I have made many friends from across the world through this site  which I joined in 2011.
I thank all these friends for the enjoyment and satisfaction that I have derived from these connections. I especially thank Ken for his encouragement throughout these 5 years.
As long as my health permits me , I would continue clicking away to my heart delight and hoping of others viewing my photos, hope  I never offended any one with some comment or remark , and if so it was never my intention ,and offer  due apologies.
Thanks and regards to every one.
Fair weather and calm seas to every one connected with the sea.

Emmanuel.L  (Malta)

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jdap
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« Reply #17 on: August 10, 2016, 10:54:56 pm »

Allow me to bring up a key principle of my course of Economics 101:

There is a supply side, and there is a demand side. The economy is balanced when the supply side meets the needs and expectations of the demand side.

This to say that it is certainly interesting to read about the reasons that push photographers to use this channel to publish their photographs of maritime targets. But with more than 130.000 members uploading to this website, I am sure we can probably find 130.000 - more or less - different motivations for them to do so.

But wouldn't it be equally as interesting to find out what visitors to this website come here for?

What are visitors looking for? For example,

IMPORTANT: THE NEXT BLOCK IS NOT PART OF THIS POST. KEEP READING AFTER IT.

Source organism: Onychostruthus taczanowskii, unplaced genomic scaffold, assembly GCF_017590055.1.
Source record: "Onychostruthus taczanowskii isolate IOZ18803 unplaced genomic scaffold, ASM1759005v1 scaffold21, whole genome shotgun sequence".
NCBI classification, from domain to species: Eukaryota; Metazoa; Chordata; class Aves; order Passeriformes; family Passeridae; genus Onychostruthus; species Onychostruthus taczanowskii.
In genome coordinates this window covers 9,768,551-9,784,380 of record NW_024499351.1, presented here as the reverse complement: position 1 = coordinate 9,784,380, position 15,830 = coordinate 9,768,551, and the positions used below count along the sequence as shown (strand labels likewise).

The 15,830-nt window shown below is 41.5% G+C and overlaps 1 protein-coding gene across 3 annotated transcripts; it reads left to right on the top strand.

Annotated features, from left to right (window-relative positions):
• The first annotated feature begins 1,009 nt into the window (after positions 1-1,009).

Is it photographic quality?

or is it mere curiosity?

or is it attraction for novelty/new entries?

or is it the photo subject - a vessel of some sort?

or is it the breadth/variety of subjects available at this website?

or is it the depth/number of variations available for a given subject?

or it is the subject changes over time/space - its history, looks, etc?

or is it the cross comparison accross equivalent subjects?

or is it the need to research in detail a given subject?

or, or, or...?

In a word, is there a demand side at this website, and if affirmative, what are visitors looking for? How can demand be segmented? Would it be possible to quantify the demand segments? What is each segment looking for?

To me, this appears to be an interesting input, and it might allow suppliers of raw material (i.e., photographers) to target better their contributions to the perceived expectations of demand.

If supply/demand are balanced, the website - i.e., we all - would have all to gain.

Any ideas?

My 2c contribution to this topic - and I hope I am not sidetracking here...

Jose
(jdap)

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pieter melissen
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« Reply #18 on: August 11, 2016, 06:59:47 am »

jdap, you forgot to talk about the marginal rate of return of each visit...but that is economics 102.  Wink
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Lyndon Henry
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« Reply #19 on: August 14, 2016, 05:27:44 pm »

To give our small island port (Castries St.Lucia) some courage  Grin